JULY 10, 1973.
JEAN EVANS, PLAINTIFF-APPELLANT,
NORTHERN ILLINOIS BLOOD BANK, INC. ET AL., DEFENDANTS-APPELLEES.
APPEAL from the Circuit Court of Winnebago County; the Hon.
JOHN S. GHENT, Judge, presiding.
MR. PRESIDING JUSTICE GUILD DELIVERED THE OPINION OF THE COURT:
Plaintiff has appealed the dismissal of her complaint which alleged strict liability in tort for the action of the defendants in furnishing blood that was defective in that it was incompatible. The trial court in its order of dismissal held that the complaint failed to state a cause of action. No evidence was taken. At the outset it is to be expressly noted that the discussion herein contained applies only to those actions arising prior to the effective date, July 2, 1971, of Ill. Rev. Stat. (1971), ch. 91, sec. 181-183.
• 1-4 In Cunningham v. Mac Neal Memorial Hospital (1970), 47 Ill.2d 443, 266 N.E.2d 897, the Supreme Court of Illinois held that a hospital which supplied defective blood to a patient who subsequently contracted serum hepatitis therefrom was engaged in the business of selling blood for transfusions within the doctrine of strict tort liability. The Supreme Court rejected the contention followed in a number of states that this was a service rather than a sale. Apparently, as a result of this decision the legislature in 1971 enacted an act declaring as a matter of public policy that the furnishing of blood for transfusions was a service and not a sale. (Ill. Rev. Stat. (1971), ch. 91, secs. 181-183.) The legislature thus limited any recovery to instances of negligence or wilful misconduct as a matter of public policy. The trial court properly held that the legislative determination contained therein was not applicable to the case at bar in that its effective date antedates the initiating of this action. This is the well-settled rule of statutory construction that:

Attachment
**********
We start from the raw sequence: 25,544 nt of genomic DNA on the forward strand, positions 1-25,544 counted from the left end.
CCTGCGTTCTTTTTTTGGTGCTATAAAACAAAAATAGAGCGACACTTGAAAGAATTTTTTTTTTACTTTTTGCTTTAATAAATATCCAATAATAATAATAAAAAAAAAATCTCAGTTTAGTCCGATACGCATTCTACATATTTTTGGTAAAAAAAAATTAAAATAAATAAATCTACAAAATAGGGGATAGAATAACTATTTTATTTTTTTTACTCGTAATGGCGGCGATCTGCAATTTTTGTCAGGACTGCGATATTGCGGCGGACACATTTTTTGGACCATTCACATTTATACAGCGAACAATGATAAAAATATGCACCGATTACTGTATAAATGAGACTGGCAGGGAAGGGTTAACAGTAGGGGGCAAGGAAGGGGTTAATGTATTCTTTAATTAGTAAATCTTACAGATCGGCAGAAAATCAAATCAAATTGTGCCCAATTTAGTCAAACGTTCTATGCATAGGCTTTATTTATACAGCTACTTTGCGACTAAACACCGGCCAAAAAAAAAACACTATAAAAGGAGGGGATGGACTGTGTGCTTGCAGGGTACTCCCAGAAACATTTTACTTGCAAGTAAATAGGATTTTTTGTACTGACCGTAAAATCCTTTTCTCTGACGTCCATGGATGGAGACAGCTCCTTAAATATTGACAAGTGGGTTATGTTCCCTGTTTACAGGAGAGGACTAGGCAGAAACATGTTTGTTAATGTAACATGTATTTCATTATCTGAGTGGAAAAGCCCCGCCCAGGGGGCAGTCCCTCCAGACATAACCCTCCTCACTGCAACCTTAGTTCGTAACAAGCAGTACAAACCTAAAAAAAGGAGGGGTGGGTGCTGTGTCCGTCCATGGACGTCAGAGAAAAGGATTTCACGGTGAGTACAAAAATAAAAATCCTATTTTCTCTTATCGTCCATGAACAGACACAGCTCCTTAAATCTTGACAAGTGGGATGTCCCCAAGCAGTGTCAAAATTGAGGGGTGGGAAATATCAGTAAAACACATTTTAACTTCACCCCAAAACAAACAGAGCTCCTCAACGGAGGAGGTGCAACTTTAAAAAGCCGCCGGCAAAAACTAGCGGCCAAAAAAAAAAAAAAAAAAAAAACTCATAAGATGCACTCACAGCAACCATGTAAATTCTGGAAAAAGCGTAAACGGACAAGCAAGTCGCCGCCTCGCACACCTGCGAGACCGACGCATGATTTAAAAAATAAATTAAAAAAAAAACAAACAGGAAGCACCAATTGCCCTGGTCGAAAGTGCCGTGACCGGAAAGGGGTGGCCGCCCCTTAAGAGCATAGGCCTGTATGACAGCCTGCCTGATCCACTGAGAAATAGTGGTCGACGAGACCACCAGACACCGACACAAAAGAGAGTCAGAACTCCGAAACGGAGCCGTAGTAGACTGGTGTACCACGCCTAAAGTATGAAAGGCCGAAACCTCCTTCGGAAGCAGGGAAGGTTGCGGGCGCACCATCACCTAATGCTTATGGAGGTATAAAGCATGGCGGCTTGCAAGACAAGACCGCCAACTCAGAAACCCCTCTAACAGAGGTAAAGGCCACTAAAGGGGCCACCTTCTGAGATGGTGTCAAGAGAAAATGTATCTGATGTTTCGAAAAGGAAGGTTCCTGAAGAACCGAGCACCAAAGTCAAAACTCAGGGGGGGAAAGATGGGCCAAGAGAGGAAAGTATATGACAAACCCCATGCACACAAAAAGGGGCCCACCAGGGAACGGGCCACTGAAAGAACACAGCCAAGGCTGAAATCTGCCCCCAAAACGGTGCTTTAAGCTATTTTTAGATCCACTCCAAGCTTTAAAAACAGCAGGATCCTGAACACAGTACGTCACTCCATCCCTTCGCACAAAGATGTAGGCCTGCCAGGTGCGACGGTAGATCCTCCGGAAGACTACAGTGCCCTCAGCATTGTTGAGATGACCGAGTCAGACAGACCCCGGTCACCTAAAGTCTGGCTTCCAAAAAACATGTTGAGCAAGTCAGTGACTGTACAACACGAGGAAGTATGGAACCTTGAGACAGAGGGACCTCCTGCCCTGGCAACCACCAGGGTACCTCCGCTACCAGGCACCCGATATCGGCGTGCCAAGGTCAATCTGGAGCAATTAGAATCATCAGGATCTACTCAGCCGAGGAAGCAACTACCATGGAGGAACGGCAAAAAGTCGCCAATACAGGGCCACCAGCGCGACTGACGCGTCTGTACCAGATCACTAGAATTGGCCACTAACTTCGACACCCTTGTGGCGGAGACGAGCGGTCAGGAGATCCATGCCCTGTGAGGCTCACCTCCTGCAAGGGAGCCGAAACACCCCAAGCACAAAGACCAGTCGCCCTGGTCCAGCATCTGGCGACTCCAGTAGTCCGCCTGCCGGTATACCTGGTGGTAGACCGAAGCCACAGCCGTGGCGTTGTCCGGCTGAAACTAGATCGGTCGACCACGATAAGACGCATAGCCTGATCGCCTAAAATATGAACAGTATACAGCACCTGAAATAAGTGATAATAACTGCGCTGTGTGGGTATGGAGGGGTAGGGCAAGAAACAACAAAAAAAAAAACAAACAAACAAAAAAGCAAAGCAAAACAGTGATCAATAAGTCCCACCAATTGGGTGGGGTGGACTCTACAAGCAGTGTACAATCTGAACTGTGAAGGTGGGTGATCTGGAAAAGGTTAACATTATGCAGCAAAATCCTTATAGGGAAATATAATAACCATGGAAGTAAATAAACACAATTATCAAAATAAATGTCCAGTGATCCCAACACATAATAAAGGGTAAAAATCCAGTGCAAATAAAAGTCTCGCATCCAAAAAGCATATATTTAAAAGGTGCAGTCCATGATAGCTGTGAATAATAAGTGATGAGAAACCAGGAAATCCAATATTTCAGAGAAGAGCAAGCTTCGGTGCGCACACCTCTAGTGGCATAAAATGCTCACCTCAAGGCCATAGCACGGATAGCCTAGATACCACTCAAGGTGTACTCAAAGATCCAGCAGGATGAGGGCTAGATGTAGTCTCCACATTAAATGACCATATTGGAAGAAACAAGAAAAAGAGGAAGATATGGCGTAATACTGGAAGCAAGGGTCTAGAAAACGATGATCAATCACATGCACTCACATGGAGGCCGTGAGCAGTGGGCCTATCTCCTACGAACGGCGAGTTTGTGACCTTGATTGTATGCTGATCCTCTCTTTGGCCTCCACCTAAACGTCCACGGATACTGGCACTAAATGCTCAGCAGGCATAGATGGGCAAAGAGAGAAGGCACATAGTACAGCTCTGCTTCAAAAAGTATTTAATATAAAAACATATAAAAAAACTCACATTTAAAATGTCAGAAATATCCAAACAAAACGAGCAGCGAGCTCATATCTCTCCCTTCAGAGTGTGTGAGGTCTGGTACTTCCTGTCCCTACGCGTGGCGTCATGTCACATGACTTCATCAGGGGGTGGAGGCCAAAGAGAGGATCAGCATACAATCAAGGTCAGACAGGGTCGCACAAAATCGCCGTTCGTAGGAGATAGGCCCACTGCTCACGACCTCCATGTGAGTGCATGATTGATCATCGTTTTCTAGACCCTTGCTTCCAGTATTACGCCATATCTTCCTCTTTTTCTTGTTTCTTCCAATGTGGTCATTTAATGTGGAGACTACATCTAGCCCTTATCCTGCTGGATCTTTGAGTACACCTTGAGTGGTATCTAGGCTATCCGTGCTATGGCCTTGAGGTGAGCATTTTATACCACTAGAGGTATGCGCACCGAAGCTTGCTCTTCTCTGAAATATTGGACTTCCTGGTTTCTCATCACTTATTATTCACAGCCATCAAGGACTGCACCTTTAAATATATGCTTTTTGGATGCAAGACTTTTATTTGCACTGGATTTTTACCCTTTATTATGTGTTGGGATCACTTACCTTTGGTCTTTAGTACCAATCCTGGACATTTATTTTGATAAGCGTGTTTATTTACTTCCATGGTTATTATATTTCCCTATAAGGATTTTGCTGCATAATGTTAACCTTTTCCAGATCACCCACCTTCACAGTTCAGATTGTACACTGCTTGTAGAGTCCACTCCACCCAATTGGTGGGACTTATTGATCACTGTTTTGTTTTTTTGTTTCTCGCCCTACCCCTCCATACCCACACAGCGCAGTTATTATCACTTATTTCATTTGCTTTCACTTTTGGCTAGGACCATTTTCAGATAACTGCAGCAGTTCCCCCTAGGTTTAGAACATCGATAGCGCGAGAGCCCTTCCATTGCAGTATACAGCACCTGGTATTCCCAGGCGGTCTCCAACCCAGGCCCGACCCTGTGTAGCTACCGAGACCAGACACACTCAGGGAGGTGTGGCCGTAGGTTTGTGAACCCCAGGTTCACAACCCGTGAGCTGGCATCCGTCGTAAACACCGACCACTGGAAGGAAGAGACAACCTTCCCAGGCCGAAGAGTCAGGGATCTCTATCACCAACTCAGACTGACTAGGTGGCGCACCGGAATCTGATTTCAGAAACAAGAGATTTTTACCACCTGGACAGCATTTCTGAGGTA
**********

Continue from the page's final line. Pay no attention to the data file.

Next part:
"* * * Retroactive legislation is not favored, and as a general rule statutes are construed to operate prospectively unless the legislative intent that they be given retroactive operation clearly appears from the express language of the acts, or by necessary or unavoidable implications." United States Steel Credit Union v. Knight (1965), 32 Ill.2d 138, 142, 204 N.E.2d 4, 6.
Plaintiff, Jean Evans, alleges that while a patient at Swedish-American Hospital Association, Inc. (hereinafter referred to as Hospital), in October, 1966, she received a transfusion of blood which was supplied by the Northern Illinois Blood Bank (hereinafter referred to as NIBB). This transfusion was administered by agents of the hospital and contained Kidd B antigen. Prior to this transfusion plaintiff's system contained no antibodies which were sensitive to Kidd B antigen. During May, 1968, plaintiff entered the hospital for an operation. In connection therewith, plaintiff again received a blood transfusion administered by agents of the hospital, such blood being supplied by NIBB. The blood received contained Kidd B antigen, this being incompatible with the Kidd B antibodies set up in plaintiff's blood as a result of the 1966 transfusion. The foregoing combination of Kidd B antigen with Kidd B antibodies brought about a transfusion reaction necessitating immediate medical procedures to cope therewith. As a result of the above two transfusions, plaintiff may not have future transfusions unless the blood used is free of Kidd B antigen.
The plaintiff contends that the blood transfusion received by her at the hospital was in an unreasonably dangerous condition, it was defective in that it was incompatible, such condition existing at the time the blood left the control of NIBB, and this unreasonably dangerous condition of the blood was the direct and proximate cause of serious injury to plaintiff.